Some strong field effects on test particle motion associated with the propagation of a plane electromagnetic wave in the exact theory of general relativity are investigated. Two different profiles of the associated radiation flux are considered in comparison, corresponding to either constant or oscillating electric and magnetic fields with respect to a natural family of observers. These are the most common situations to be experimentally explored, and have a well known counterpart in the flat spacetime limit. The resulting line elements are determined by a single metric function, which turns out to be expressed in terms of standard trigonometric functions in the case of a constant radiation flux, and in terms of special functions in the case of oscillating flux, leading to different features of test particle motion. The world line deviation between both uncharged and charged particles on different spacetime trajectories due to the combined effect of gravitational and electromagnetic forces is studied. The interaction of charged particles with the background radiation field is also discussed through a general relativistic description of the inverse Compton effect. Motion as well as deviation effects on particles endowed with spin are studied too. Special situations may occur in which the direction of the spin vector change during the interaction, leading to obsevables effects like spin-flip.

Donato Bini; Andrea Geralico; Maria Haney; Antonello Ortolan

2014-08-23T23:59:59.000Z

While these samples are representative of the content of NLE

they are not comprehensive nor are they the most current set.

We encourage you to perform a real-time search of NLE

to obtain the most current and comprehensive results.

141

OWL uses the Earth's atmosphere as a vast calorimeter to fully enable the emerging field of charged-particle astronomy with high-statistics measurements of ultra-high-energy cosmic rays (UHECR) and a search for sources of UHE neutrinos and photons. Confirmation of the Greisen-Zatsepin-Kuzmin (GZK) suppression above ~4 x 10^19 eV suggests that most UHECR originate in astrophysical objects. Higher energy particles must come from sources within about 100 Mpc and are deflected by ~1 degree by predicted intergalactic/galactic magnetic fields. The Pierre Auger Array, Telescope Array and the future JEM-EUSO ISS mission will open charged-particle astronomy, but much greater exposure will be required to fully identify and measure the spectra of individual sources. OWL uses two large telescopes with 3 m optical apertures and 45 degree FOV in near-equatorial orbits. Simulations of a five-year OWL mission indicate ~10^6 km^2 sr yr of exposure with full aperture at ~6 x 10^19 eV. Observations at different altitudes and sp...

Krizmanic, John F; Streitmatter, Robert E

2013-01-01T23:59:59.000Z

142

CHARGED PARTICLE PRODUCTION AT HIGH RAPIDITY IN p+p COLLISIONS AT RHIC.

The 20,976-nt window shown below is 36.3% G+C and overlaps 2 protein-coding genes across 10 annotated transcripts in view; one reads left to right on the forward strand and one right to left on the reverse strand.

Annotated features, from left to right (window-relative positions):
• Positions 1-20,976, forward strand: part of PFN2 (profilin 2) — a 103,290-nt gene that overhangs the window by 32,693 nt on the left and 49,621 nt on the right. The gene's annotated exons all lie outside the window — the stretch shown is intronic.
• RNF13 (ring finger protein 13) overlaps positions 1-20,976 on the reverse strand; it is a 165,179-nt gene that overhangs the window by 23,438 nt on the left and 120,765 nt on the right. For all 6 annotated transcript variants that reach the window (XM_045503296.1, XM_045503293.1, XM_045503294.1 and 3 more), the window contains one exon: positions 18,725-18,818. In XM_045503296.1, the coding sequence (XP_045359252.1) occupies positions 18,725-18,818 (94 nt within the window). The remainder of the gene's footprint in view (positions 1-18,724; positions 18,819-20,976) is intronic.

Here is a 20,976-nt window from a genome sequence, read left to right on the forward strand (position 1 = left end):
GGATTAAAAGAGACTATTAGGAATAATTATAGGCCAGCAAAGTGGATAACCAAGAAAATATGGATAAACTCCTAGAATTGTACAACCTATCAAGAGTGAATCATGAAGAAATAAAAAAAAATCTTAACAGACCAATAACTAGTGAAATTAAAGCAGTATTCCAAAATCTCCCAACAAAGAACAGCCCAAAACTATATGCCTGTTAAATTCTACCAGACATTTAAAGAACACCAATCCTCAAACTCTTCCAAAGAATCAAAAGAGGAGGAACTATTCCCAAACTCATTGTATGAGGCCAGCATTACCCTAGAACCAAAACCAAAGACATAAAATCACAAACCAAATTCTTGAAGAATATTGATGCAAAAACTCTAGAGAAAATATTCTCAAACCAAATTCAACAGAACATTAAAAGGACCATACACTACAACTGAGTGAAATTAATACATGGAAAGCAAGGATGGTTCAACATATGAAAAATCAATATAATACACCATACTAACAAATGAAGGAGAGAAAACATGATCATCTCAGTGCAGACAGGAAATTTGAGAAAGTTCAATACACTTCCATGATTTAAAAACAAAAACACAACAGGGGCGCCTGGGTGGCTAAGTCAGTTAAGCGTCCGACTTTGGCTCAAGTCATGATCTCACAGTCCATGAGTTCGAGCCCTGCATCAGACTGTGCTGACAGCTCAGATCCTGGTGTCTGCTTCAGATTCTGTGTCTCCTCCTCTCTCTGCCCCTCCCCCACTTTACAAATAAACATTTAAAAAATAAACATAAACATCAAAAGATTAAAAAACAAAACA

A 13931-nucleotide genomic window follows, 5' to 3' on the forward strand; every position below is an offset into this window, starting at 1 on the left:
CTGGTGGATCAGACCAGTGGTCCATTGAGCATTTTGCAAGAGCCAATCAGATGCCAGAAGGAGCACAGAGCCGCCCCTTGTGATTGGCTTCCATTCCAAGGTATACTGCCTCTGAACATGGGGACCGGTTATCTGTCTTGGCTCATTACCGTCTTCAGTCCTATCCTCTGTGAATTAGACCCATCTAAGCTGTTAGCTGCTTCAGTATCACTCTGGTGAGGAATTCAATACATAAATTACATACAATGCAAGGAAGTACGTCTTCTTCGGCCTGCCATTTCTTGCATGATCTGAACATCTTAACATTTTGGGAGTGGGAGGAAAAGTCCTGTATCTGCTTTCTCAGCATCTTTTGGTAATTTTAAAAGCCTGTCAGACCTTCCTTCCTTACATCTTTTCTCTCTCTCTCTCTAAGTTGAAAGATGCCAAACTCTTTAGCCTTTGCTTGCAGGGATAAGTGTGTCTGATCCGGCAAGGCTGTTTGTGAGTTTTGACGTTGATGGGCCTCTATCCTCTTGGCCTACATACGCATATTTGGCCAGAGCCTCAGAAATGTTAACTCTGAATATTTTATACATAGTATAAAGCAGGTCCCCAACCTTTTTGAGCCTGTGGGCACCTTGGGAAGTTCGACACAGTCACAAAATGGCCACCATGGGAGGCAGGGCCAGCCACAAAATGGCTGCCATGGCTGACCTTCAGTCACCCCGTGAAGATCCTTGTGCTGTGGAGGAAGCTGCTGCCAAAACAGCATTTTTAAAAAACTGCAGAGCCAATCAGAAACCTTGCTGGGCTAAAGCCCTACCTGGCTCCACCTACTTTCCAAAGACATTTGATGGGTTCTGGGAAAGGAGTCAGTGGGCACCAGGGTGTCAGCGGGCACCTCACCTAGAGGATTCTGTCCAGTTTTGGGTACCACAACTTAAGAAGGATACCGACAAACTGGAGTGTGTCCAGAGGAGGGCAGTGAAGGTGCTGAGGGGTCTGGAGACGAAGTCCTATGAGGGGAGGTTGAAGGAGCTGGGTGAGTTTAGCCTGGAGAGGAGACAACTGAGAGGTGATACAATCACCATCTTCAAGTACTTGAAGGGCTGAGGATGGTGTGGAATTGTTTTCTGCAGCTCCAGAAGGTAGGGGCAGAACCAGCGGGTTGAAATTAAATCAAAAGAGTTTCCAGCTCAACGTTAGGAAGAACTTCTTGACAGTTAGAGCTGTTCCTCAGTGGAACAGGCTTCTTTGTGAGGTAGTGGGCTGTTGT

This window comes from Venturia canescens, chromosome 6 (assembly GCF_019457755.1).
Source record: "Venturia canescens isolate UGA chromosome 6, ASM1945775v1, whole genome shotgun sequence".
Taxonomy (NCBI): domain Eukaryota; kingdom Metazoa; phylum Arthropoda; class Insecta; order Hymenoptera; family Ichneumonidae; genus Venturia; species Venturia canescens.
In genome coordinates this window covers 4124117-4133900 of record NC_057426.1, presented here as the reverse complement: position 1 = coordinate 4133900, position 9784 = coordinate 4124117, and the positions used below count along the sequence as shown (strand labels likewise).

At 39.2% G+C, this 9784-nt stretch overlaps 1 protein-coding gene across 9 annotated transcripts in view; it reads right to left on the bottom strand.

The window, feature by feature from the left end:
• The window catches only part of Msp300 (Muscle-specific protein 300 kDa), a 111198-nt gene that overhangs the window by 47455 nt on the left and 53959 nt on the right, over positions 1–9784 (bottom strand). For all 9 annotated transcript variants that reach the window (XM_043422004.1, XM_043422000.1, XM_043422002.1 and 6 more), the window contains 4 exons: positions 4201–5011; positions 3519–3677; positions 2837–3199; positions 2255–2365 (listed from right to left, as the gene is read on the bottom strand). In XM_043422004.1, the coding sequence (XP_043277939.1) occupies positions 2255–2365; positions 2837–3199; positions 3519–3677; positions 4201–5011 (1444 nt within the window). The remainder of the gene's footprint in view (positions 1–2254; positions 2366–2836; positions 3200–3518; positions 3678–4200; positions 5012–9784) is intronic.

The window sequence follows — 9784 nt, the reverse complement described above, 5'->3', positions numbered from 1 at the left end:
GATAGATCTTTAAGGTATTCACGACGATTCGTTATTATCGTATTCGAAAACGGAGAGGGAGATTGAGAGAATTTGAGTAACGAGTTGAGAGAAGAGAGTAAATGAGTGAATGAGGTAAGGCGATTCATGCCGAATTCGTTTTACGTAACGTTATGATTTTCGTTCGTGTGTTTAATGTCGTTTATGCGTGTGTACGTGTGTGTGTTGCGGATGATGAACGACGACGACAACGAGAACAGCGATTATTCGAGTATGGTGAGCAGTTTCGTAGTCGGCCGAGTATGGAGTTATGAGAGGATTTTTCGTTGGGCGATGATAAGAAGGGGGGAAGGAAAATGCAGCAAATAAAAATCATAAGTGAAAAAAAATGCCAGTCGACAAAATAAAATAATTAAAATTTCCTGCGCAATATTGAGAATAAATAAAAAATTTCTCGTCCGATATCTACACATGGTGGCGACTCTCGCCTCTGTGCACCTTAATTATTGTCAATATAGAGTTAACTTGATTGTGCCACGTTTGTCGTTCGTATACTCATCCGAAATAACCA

This report describes the recent analysis of identified charged particle production at high rapidity performed on data collected from p+p collisions at RHIC ({radical}s = 200 GeV). The extracted invariant cross-sections compare well to NLO pQCD calculations. However, a puzzling high yield of protons at high rapidity and p{sub T} has been found.

DEBBE,R.

2006-05-30T23:59:59.000Z

143

Transverse energy and charged particle production in heavy-ion collisions: From RHIC to LHC

We study the charged particle and transverse energy production mechanism from AGS, SPS, RHIC to LHC energies in the framework of nucleon and quark participants. At RHIC and LHC energies, the number of nucleons-normalized charged particle and transverse energy density in pseudorapidity, which shows a monotonic rise with centrality, turns out to be an almost centrality independent scaling behaviour when normalized to the number of participant quarks. A universal function which is a combination of logarithmic and power-law, describes well the charged particle and transverse energy production both at nucleon and quark participant level for the whole range of collision energies. Energy dependent production mechanisms are discussed both for nucleonic and partonic level. Predictions are made for the pseudorapidity densities of transverse energy, charged particle multiplicity and their ratio (the barometric observable, $\\frac{dE_{\\rm{T}}/d\\eta}{dN_{\\rm{ch}}/d\\eta} ~\\equiv \\frac{E_{\\rm{T}}}{N_{\\rm{ch}}}$) at mid-rapidity for Pb+Pb collisions at $\\sqrt{s_{\\rm{NN}}}=5.5$ TeV. A comparison with models based on gluon saturation and statistical hadron gas is made for the energy dependence of $\\frac{E_{\\rm{T}}}{N_{\\rm{ch}}}$.

Raghunath Sahoo; Aditya Nath Mishra

2014-04-30T23:59:59.000Z

144

Charged-particle spectroscopy for diagnosing shock R and strength in NIF implosions

Charged-particle spectroscopy for diagnosing shock R and strength in NIF implosions A. B. Zylstra shock R and strength in NIF implosionsa) A. B. Zylstra,1,b) J. A. Frenje,1 F. H. SÃ©guin,1 M. J to the National Ignition Facility (NIF) as a National Ignition Campaign diagnostic. The WRF measures the spectrum

145

SEARCH FOR CHARGED -PARTICLE d -d FUSION PRODUCTS IN AN ENCAPSULATED Pd THIN FILM